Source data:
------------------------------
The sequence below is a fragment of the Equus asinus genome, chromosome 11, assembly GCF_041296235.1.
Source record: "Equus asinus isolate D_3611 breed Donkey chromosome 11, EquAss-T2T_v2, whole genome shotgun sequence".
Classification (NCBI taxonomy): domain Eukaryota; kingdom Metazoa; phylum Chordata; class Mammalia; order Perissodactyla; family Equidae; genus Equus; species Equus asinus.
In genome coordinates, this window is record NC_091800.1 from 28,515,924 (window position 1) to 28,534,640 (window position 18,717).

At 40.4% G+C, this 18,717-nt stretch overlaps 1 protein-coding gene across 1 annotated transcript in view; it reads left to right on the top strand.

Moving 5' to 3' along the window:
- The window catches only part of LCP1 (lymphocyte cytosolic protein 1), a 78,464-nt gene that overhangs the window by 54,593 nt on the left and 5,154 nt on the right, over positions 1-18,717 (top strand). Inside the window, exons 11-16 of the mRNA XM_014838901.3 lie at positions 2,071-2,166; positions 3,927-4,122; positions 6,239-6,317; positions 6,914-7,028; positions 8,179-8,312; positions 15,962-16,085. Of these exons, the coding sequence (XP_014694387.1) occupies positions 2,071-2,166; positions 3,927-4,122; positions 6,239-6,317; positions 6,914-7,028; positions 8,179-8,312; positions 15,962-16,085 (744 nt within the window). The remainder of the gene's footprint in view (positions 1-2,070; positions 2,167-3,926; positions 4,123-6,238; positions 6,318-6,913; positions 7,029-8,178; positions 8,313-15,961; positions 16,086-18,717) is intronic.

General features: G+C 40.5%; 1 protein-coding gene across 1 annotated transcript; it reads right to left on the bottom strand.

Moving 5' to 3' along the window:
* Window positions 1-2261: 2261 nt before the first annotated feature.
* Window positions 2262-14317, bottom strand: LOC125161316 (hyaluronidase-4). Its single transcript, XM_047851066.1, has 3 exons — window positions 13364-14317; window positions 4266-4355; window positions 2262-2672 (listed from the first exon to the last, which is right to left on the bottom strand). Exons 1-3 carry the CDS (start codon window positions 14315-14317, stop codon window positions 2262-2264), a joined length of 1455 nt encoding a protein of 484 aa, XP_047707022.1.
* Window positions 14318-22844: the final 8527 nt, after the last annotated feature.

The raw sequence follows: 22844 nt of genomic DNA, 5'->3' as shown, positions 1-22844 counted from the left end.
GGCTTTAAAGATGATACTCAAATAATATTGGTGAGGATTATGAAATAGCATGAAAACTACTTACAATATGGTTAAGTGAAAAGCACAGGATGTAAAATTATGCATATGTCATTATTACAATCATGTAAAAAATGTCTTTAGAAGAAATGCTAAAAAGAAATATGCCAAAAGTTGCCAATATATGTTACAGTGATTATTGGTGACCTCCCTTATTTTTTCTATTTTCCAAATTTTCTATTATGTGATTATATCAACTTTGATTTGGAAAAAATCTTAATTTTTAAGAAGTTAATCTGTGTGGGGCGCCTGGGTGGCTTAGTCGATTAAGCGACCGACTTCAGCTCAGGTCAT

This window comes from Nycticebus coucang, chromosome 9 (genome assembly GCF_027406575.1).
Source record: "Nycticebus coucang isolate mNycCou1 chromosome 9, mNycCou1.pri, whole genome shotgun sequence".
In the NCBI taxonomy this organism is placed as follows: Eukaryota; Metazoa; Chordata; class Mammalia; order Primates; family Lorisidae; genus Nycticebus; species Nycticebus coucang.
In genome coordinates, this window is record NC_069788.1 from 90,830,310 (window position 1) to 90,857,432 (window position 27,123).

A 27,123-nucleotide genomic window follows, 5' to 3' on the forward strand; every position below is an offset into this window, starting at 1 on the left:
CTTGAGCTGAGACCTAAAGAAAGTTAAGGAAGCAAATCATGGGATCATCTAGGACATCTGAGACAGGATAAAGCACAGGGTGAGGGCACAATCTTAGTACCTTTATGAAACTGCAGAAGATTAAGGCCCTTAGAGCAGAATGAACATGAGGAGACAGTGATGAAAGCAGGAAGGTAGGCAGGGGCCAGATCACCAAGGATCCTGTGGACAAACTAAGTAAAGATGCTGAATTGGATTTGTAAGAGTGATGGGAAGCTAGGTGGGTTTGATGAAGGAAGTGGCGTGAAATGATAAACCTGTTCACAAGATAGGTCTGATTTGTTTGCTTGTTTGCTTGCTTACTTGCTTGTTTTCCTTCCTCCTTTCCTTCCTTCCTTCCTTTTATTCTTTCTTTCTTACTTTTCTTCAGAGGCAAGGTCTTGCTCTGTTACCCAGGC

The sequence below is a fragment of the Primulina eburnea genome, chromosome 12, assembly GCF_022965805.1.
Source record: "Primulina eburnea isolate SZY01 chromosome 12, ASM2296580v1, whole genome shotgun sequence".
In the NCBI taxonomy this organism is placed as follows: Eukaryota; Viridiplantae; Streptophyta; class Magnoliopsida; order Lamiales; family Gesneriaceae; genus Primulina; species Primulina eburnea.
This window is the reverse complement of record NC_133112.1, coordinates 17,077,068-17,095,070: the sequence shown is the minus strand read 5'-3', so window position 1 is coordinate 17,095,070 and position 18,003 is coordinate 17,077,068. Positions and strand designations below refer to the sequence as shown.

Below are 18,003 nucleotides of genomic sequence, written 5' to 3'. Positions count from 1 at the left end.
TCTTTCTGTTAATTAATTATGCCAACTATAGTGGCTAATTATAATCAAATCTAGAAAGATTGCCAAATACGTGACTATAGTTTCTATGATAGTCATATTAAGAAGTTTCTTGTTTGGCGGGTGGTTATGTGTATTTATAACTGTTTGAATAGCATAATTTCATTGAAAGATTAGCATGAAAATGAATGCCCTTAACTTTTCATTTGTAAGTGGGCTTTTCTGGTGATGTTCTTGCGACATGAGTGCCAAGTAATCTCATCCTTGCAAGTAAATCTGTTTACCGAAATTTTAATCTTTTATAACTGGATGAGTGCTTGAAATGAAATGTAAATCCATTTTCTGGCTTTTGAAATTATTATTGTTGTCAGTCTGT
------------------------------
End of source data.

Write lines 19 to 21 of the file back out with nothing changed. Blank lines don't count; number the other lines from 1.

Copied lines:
A 27,123-nucleotide genomic window follows, 5' to 3' on the forward strand; every position below is an offset into this window, starting at 1 on the left:
CTTGAGCTGAGACCTAAAGAAAGTTAAGGAAGCAAATCATGGGATCATCTAGGACATCTGAGACAGGATAAAGCACAGGGTGAGGGCACAATCTTAGTACCTTTATGAAACTGCAGAAGATTAAGGCCCTTAGAGCAGAATGAACATGAGGAGACAGTGATGAAAGCAGGAAGGTAGGCAGGGGCCAGATCACCAAGGATCCTGTGGACAAACTAAGTAAAGATGCTGAATTGGATTTGTAAGAGTGATGGGAAGCTAGGTGGGTTTGATGAAGGAAGTGGCGTGAAATGATAAACCTGTTCACAAGATAGGTCTGATTTGTTTGCTTGTTTGCTTGCTTACTTGCTTGTTTTCCTTCCTCCTTTCCTTCCTTCCTTCCTTTTATTCTTTCTTTCTTACTTTTCTTCAGAGGCAAGGTCTTGCTCTGTTACCCAGGC

The sequence below is a fragment of the Primulina eburnea genome, chromosome 12, assembly GCF_022965805.1.